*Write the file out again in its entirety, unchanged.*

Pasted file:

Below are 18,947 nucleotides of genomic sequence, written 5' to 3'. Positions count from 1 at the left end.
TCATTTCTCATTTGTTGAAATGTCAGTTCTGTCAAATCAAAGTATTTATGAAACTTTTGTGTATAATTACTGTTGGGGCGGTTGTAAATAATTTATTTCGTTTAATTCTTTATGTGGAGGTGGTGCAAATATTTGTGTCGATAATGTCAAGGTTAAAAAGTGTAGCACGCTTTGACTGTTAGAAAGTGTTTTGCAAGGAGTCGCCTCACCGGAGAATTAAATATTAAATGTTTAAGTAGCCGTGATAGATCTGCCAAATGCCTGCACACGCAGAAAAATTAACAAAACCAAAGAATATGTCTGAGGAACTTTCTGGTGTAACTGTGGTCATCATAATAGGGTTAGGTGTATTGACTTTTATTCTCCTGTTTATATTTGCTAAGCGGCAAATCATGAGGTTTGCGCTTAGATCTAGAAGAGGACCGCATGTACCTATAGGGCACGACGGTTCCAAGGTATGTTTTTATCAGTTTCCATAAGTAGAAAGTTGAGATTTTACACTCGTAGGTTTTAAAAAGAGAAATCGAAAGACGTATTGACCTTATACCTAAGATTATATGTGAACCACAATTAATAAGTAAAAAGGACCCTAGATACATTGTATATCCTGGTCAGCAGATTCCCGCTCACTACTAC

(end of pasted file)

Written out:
Below are 18,947 nucleotides of genomic sequence, written 5' to 3'. Positions count from 1 at the left end.
TCATTTCTCATTTGTTGAAATGTCAGTTCTGTCAAATCAAAGTATTTATGAAACTTTTGTGTATAATTACTGTTGGGGCGGTTGTAAATAATTTATTTCGTTTAATTCTTTATGTGGAGGTGGTGCAAATATTTGTGTCGATAATGTCAAGGTTAAAAAGTGTAGCACGCTTTGACTGTTAGAAAGTGTTTTGCAAGGAGTCGCCTCACCGGAGAATTAAATATTAAATGTTTAAGTAGCCGTGATAGATCTGCCAAATGCCTGCACACGCAGAAAAATTAACAAAACCAAAGAATATGTCTGAGGAACTTTCTGGTGTAACTGTGGTCATCATAATAGGGTTAGGTGTATTGACTTTTATTCTCCTGTTTATATTTGCTAAGCGGCAAATCATGAGGTTTGCGCTTAGATCTAGAAGAGGACCGCATGTACCTATAGGGCACGACGGTTCCAAGGTATGTTTTTATCAGTTTCCATAAGTAGAAAGTTGAGATTTTACACTCGTAGGTTTTAAAAAGAGAAATCGAAAGACGTATTGACCTTATACCTAAGATTATATGTGAACCACAATTAATAAGTAAAAAGGACCCTAGATACATTGTATATCCTGGTCAGCAGATTCCCGCTCACTACTAC